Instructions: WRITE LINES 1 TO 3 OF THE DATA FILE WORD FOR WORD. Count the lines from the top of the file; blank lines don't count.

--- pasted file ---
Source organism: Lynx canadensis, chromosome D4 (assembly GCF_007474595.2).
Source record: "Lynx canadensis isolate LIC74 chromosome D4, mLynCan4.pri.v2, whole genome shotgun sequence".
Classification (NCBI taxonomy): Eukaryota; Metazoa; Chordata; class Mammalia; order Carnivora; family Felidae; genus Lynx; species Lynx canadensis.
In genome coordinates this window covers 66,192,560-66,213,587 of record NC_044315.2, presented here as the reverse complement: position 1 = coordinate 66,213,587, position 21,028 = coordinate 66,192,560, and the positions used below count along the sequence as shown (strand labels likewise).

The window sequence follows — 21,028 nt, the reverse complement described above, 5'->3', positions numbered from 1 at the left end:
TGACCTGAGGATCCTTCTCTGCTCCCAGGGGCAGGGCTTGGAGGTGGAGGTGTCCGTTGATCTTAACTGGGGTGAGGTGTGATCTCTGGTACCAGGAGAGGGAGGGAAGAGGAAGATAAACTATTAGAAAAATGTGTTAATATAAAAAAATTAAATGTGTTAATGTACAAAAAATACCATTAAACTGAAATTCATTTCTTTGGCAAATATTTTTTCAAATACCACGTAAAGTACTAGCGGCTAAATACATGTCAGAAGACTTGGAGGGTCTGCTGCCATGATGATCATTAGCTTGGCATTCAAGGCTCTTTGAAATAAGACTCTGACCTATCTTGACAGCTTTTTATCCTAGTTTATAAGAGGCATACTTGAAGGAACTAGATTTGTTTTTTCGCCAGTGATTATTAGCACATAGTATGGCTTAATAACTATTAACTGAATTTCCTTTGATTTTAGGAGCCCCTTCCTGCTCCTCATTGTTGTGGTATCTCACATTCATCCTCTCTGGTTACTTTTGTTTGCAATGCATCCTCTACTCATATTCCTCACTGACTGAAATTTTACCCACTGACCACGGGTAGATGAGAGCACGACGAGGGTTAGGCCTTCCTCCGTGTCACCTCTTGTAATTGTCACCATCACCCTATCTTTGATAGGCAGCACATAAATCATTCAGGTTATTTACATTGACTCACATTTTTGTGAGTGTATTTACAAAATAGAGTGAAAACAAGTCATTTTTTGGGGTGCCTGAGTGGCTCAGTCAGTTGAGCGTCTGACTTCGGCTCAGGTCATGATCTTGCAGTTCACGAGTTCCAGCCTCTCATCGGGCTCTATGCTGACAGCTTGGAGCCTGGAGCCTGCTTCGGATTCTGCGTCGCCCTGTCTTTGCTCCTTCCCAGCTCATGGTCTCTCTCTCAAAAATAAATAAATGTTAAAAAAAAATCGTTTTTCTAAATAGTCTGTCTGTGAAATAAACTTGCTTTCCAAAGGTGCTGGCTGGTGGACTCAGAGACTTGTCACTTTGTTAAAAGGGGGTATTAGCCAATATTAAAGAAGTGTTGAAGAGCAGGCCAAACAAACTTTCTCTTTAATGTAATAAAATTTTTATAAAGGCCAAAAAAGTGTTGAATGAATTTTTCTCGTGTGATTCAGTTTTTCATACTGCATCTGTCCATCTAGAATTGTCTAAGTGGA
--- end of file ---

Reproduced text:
Source organism: Lynx canadensis, chromosome D4 (assembly GCF_007474595.2).
Source record: "Lynx canadensis isolate LIC74 chromosome D4, mLynCan4.pri.v2, whole genome shotgun sequence".
Classification (NCBI taxonomy): Eukaryota; Metazoa; Chordata; class Mammalia; order Carnivora; family Felidae; genus Lynx; species Lynx canadensis.